Cornelius Dupree celebrated the beginning of 2011 by being released from a 30-year wrongful imprisonment.
The 51-year-old had been barely past his teenage years the last time he rang in the new year as a free man. The DNA evidence that led to his exoneration demonstrated that his imprisoned adulthood had been based upon a case of mistaken identity.
Witness misidentification is the largest contributor to wrongful convictions, said Paul Cates, communications director for the Innocence Project. Requiring police lineups to be double-blind can help combat it.
Lawmakers in Texas, where Dupree was convicted and the nation's leader in exonerations based on DNA evidence, approved a bill in April that will enact lineup regulations that include requiring that they be double-blind.
Though DNA evidence has demonstrated the prevalence of mistakes in the system and how to avoid them, it has also proven useful in retroactively correcting them.
In Florida, The Brevard County Sheriff’s department announced Monday that the DNA evidence clearing William Dillon of the murder conviction for which he served 27 years in prison has now led them to four possible suspects.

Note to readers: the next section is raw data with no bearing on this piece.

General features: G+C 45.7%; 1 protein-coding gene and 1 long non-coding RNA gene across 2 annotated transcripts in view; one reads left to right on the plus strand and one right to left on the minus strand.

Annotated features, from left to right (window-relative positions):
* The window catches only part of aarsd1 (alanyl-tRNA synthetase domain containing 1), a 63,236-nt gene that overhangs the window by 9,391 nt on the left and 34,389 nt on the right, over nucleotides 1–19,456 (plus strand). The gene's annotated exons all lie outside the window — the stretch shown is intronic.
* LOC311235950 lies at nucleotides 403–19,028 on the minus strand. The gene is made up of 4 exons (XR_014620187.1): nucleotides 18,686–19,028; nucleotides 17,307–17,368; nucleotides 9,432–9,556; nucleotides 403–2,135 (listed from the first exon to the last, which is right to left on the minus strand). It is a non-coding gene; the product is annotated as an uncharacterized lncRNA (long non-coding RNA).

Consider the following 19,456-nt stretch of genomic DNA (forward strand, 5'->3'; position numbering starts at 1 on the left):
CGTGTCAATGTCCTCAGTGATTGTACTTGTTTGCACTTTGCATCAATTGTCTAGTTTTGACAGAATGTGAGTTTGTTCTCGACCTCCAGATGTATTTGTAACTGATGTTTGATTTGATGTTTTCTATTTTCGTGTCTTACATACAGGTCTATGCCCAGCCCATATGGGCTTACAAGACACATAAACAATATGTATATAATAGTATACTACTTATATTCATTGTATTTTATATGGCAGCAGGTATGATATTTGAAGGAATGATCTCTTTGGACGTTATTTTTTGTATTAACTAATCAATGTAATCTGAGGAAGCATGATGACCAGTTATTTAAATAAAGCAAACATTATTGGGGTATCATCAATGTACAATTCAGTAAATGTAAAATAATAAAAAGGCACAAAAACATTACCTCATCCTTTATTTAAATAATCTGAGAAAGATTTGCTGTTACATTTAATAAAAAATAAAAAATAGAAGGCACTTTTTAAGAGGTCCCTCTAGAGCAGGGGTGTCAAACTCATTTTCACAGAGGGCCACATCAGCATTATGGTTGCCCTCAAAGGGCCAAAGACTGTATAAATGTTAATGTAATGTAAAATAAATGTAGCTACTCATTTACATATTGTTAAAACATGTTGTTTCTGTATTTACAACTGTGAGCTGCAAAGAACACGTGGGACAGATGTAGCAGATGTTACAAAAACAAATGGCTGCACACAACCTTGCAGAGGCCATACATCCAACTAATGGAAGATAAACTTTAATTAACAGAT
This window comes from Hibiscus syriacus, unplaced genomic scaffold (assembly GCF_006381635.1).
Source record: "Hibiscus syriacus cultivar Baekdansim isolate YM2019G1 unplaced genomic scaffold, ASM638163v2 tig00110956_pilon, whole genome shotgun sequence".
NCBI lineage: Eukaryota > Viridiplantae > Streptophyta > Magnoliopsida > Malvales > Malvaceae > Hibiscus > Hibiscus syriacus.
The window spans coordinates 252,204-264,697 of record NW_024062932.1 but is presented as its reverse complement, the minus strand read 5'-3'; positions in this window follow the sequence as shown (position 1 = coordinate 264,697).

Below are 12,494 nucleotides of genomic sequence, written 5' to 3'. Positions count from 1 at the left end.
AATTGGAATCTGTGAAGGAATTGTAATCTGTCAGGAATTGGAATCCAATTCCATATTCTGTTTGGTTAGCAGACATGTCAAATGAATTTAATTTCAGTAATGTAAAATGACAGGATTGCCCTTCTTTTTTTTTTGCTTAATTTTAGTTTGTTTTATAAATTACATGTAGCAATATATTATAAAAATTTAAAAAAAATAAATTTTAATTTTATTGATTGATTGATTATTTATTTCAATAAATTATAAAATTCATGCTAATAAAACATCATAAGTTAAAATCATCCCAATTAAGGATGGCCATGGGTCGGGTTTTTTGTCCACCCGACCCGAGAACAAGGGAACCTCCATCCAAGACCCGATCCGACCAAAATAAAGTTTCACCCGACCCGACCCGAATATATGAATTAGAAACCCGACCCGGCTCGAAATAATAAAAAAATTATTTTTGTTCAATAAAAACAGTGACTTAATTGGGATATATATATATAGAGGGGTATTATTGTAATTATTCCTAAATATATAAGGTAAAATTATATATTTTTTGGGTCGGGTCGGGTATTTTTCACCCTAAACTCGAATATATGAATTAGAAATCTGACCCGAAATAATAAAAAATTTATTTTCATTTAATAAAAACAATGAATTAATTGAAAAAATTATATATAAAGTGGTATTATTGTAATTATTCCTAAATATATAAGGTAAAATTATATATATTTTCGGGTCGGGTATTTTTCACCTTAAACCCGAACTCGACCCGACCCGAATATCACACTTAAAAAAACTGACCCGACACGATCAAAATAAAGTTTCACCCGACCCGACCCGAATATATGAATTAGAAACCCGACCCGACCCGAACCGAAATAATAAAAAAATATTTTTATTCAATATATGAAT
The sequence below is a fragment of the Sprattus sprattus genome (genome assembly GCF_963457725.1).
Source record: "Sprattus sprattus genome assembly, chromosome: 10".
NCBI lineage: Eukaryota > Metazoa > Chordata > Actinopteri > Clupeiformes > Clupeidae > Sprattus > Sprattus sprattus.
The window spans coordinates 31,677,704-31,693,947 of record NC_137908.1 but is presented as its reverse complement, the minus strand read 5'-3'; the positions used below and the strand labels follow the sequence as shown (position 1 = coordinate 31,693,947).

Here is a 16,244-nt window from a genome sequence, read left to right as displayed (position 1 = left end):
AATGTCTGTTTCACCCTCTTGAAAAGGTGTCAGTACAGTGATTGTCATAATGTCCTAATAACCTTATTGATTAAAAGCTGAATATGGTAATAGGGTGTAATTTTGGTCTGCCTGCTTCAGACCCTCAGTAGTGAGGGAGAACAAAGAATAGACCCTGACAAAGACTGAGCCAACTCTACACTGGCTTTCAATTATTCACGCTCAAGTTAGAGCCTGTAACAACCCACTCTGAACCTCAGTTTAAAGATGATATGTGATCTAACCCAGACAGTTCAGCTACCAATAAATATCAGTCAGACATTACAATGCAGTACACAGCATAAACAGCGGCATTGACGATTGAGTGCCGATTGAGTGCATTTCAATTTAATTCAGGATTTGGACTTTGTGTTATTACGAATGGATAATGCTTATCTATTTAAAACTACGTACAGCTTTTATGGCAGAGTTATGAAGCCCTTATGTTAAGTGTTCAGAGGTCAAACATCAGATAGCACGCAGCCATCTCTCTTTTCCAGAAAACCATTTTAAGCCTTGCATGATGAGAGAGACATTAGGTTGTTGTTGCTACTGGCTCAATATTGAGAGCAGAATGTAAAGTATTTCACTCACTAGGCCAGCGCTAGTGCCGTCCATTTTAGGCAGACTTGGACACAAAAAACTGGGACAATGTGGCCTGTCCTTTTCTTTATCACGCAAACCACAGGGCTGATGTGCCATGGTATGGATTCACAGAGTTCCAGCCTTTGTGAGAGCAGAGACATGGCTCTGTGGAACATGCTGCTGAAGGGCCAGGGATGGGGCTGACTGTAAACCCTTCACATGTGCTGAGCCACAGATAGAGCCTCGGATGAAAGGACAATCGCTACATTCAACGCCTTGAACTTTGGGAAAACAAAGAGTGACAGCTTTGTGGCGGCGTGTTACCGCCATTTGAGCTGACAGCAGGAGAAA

If the final four yields new answers to this 30-year-old question, Dillon’s case will join 122 others nationally in which DNA evidence has both exonerated the person initially convicted and has led to a different suspect, according to the Innocence Project’s website. That figure makes up a little less than half of 272 post-conviction exonerations DNA evidence has led to since 1989, the national organization based in New York reports. And still more people who have been convicted of crimes and their families feel that DNA evidence would prove their innocence.
“We have a huge back load of people writing to us to ask for assistance,” said Paul Cates, communications director for the Innocence Project.
According to the organization’s website, Florida, where Dillon was convicted, is tied with Virginia for third place in the number of DNA-based exonerations.
With thirteen exonerations, they rank behind New York (27), Illinois (31) and Texas, which has exonerated 43 prisoners.
But using DNA evidence to free the wrongfully imprisoned is only part of the organization’s objective. The other part is lobbying for changes in criminal investigations that would prevent wrongful convictions in the first place. The biggest reason for wrongful convictions, Cates said, is eyewitness misidentification, but another concern is thin forensic evidence that is improperly viewed as scientific truth.
“There’s a lot of things that pass as forensic science out there,” Cates said.
This problem played into Dillon's conviction, which was partially based upon the testimony of a dog handler who was later discredited.
Cates said another big investigative problem Innocence Project also works to combat is interrogations that lead to false confessions. Requiring that interrogations be recorded can help achieve this, he said. Of those top five exoneration states, only Illinois has a law requiring interrogations to be recorded.